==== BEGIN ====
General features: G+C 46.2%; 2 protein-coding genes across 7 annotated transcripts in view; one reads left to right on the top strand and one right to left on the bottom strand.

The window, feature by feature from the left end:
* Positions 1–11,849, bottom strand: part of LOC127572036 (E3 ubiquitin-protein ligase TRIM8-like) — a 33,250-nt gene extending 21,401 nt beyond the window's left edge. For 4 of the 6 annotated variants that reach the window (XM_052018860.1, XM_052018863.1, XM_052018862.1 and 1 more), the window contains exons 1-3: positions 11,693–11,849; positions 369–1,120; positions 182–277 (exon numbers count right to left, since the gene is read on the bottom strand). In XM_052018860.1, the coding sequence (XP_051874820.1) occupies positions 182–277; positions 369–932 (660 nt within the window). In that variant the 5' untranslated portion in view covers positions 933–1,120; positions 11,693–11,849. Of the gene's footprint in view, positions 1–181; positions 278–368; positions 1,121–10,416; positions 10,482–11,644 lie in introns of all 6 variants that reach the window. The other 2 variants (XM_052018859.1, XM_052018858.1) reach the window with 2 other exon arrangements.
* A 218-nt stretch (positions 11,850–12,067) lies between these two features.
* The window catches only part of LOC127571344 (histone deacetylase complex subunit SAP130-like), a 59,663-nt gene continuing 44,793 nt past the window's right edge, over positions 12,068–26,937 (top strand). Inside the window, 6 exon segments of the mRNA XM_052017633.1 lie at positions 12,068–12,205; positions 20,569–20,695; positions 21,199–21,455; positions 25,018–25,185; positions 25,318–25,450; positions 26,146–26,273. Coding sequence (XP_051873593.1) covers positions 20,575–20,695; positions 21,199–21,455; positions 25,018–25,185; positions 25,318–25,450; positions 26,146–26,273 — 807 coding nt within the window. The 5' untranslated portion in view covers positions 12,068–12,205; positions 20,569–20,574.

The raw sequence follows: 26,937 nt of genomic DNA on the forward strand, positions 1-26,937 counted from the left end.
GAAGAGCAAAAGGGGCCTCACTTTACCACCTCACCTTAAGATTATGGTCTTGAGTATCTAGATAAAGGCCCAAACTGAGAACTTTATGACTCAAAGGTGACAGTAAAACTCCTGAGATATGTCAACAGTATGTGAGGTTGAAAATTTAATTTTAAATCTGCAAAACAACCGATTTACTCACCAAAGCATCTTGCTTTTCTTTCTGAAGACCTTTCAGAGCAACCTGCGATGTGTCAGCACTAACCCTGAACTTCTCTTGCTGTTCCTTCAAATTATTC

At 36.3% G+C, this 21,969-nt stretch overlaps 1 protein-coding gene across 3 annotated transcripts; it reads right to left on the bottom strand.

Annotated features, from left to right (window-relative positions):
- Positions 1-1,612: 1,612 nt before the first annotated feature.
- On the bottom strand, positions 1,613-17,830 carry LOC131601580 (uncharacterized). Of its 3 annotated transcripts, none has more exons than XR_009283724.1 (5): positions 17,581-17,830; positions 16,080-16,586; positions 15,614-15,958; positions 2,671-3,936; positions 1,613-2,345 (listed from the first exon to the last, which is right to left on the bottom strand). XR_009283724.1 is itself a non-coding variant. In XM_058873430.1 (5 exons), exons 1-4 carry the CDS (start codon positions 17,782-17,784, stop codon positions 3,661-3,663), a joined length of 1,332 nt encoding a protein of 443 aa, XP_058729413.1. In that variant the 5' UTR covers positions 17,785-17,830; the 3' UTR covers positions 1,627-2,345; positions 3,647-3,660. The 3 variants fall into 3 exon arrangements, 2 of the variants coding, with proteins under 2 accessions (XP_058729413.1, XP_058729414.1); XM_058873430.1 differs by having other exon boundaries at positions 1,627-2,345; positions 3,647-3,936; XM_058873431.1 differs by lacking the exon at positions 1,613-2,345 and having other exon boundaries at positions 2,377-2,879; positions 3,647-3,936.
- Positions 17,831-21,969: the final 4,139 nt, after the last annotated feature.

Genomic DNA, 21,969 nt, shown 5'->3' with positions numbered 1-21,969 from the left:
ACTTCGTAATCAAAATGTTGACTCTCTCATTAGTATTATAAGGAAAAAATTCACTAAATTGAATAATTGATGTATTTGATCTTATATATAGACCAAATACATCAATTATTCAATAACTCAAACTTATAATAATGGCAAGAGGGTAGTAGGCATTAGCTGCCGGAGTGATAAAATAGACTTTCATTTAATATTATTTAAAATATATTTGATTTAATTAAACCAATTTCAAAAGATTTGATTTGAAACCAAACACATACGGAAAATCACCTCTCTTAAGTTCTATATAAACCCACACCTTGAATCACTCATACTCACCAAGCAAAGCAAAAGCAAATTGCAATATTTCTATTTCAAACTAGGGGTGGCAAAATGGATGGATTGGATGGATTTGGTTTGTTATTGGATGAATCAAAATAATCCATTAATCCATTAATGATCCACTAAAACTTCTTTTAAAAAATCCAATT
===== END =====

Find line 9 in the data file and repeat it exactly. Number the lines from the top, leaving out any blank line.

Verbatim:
Annotated features, from left to right (window-relative positions):